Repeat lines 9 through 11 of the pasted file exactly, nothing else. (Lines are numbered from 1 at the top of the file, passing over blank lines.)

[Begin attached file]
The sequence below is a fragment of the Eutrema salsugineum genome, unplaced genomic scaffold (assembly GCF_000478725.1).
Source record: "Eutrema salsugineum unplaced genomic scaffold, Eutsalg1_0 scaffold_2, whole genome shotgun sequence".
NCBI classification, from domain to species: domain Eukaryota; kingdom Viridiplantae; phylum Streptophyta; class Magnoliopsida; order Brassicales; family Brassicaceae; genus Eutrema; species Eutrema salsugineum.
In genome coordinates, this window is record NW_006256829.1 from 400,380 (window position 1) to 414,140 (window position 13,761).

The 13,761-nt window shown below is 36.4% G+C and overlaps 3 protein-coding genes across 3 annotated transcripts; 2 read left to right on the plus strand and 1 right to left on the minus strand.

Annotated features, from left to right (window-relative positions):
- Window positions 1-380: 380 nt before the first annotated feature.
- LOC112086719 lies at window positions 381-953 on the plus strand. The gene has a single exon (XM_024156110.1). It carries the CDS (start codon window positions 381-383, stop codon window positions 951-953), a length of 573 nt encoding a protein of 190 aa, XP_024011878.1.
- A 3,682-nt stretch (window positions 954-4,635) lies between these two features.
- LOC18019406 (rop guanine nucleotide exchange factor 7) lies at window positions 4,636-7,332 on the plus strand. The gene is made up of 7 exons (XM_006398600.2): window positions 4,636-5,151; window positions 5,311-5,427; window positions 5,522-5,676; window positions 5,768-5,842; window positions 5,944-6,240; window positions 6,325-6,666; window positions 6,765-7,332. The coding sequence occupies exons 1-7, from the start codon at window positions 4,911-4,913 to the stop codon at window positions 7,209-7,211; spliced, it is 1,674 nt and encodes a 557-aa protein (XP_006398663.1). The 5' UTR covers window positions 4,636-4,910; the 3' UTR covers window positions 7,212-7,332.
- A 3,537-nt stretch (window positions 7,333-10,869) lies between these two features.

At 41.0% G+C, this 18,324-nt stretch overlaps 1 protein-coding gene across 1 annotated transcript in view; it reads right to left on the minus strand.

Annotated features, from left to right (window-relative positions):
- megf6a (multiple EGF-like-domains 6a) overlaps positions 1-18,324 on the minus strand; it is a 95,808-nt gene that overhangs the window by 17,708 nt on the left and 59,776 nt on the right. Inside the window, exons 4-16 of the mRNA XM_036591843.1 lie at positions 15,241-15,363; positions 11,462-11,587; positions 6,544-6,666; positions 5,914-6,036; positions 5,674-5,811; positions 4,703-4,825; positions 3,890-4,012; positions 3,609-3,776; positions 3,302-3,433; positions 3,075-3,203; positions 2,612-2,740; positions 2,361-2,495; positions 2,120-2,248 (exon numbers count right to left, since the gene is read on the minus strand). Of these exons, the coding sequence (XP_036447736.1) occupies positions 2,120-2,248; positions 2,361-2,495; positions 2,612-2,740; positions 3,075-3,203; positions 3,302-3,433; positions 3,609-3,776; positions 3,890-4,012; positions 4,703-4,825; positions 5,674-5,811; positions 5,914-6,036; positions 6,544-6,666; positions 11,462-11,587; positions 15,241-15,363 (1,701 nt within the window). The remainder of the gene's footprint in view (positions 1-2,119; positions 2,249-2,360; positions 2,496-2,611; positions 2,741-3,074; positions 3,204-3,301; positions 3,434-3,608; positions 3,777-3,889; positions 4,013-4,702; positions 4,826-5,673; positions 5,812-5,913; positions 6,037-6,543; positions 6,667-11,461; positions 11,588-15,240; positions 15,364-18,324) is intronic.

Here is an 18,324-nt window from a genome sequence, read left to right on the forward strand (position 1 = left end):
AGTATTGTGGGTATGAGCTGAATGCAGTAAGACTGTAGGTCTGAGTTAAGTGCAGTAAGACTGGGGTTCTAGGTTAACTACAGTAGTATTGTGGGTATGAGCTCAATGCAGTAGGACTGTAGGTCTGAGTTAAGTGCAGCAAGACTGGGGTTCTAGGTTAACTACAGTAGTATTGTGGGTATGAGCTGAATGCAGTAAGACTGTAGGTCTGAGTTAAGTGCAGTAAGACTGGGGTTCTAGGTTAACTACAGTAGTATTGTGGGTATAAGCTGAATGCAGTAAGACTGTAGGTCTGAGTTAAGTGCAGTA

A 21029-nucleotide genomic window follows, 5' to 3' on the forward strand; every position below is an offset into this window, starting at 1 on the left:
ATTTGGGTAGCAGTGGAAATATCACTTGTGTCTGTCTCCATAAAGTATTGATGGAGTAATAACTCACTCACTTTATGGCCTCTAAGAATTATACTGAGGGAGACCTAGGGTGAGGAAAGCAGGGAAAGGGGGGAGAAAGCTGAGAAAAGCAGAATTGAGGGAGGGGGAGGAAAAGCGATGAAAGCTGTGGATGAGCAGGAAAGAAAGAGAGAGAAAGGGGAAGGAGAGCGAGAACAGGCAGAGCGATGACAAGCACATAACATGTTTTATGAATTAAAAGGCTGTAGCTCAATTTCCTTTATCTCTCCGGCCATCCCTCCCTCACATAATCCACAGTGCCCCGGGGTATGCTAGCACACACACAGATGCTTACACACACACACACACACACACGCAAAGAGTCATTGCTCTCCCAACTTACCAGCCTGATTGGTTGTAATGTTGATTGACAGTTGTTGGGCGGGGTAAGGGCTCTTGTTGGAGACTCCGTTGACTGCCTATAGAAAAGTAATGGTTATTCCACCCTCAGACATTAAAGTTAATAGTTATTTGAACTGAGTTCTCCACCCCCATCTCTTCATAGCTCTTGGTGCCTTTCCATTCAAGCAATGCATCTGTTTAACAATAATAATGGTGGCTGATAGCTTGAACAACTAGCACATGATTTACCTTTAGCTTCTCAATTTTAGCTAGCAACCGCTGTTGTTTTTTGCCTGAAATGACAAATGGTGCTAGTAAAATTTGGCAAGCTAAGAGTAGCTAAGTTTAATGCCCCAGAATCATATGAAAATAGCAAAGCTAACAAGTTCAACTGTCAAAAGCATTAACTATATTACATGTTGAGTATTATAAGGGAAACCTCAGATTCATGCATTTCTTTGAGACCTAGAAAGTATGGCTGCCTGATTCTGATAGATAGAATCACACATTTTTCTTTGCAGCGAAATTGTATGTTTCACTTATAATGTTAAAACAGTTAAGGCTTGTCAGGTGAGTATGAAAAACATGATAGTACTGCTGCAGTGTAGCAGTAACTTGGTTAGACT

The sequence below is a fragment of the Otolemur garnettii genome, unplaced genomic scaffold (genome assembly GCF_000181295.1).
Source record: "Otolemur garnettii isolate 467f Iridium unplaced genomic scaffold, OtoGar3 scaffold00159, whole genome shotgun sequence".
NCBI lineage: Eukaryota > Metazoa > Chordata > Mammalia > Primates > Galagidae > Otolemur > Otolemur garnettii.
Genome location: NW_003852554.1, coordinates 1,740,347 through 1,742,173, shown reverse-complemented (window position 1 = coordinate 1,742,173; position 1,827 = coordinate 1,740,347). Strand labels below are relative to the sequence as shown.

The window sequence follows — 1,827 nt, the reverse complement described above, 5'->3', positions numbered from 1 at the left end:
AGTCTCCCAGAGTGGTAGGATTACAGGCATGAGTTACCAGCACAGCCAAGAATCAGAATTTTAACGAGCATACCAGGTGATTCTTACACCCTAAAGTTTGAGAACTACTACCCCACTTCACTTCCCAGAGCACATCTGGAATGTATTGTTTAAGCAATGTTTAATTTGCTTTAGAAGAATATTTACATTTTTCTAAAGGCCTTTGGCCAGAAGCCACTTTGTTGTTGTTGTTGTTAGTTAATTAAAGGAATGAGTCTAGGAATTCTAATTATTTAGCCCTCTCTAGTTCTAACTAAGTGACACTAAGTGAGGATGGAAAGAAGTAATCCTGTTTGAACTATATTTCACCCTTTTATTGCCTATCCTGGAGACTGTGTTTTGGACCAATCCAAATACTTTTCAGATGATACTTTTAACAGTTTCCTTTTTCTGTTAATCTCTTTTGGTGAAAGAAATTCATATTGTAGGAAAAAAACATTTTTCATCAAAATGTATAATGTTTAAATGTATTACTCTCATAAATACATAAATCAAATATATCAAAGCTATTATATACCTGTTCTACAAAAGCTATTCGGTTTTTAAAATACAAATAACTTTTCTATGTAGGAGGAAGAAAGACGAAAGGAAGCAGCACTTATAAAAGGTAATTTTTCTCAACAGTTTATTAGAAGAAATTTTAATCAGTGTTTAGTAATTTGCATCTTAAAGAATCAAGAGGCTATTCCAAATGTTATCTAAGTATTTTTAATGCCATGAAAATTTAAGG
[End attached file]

- A 3,682-nt stretch (window positions 954-4,635) lies between these two features.
- LOC18019406 (rop guanine nucleotide exchange factor 7) lies at window positions 4,636-7,332 on the plus strand. The gene is made up of 7 exons (XM_006398600.2): window positions 4,636-5,151; window positions 5,311-5,427; window positions 5,522-5,676; window positions 5,768-5,842; window positions 5,944-6,240; window positions 6,325-6,666; window positions 6,765-7,332. The coding sequence occupies exons 1-7, from the start codon at window positions 4,911-4,913 to the stop codon at window positions 7,209-7,211; spliced, it is 1,674 nt and encodes a 557-aa protein (XP_006398663.1). The 5' UTR covers window positions 4,636-4,910; the 3' UTR covers window positions 7,212-7,332.
- A 3,537-nt stretch (window positions 7,333-10,869) lies between these two features.